HL Deb 05 July 2004 vol 663 c59WA
Lord Avebury

asked Her Majesty's Government:

Whether any record is made of the human rights matters discussed at meetings of association councils held pursuant to European Union association agreements; and how the Government decide whether breaches of human rights in the states concerned are sufficiently grave to justify invoking the penalties specified in the agreements. [HL3307]

The Minister of State, Foreign and Commonwealth Office (Baroness Symons of Vernham Dean):

Association councils comprise (i) a plenary session and (ii) a political dialogue between Ministers. Human rights issues are typically covered in the latter. The council secretariat produces a restricted note of these discussions.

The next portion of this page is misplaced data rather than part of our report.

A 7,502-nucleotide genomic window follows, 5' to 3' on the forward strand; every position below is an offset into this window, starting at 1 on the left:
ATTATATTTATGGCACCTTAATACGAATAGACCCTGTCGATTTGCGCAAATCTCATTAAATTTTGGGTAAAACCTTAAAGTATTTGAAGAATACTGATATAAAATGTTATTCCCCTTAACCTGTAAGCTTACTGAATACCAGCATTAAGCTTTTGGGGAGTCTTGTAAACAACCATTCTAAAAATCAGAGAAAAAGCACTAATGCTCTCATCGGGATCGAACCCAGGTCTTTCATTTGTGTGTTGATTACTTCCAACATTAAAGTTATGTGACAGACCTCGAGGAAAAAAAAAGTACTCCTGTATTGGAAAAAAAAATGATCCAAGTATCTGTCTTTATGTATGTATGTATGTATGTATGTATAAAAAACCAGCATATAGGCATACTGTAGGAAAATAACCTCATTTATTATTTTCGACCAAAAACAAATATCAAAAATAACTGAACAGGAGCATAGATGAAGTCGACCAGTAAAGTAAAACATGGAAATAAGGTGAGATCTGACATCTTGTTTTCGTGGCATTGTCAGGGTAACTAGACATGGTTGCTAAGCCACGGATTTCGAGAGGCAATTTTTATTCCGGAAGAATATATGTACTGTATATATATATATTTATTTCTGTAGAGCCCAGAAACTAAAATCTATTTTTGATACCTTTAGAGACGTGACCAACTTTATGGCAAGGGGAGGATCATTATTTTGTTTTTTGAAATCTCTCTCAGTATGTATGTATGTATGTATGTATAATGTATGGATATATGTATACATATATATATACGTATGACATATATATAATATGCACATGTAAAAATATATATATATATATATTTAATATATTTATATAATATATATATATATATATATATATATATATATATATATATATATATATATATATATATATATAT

All association agreements contain a human right clause. This allows the European Union (EU) to take "appropriate measures", including suspendinq provisions in the agreement, if it considers that the third country is failing to meet its obligations under the agreement, including respect for fundamental rights. To date these clauses have not been invoked. However human rights are a core agenda item at many of the association councils. Equivalent articles in the Cotonou agreement have been invoked on a number of occasions.

If the Government had concerns about the situation in a particular country, they would initiate discussion with partners in the relevant EU working group. These groups regularly consider the human rights records of third countries in relation to the human rights clause of association agreements. As a new initiative, human rights sub-committees are being established in relation to some third countries.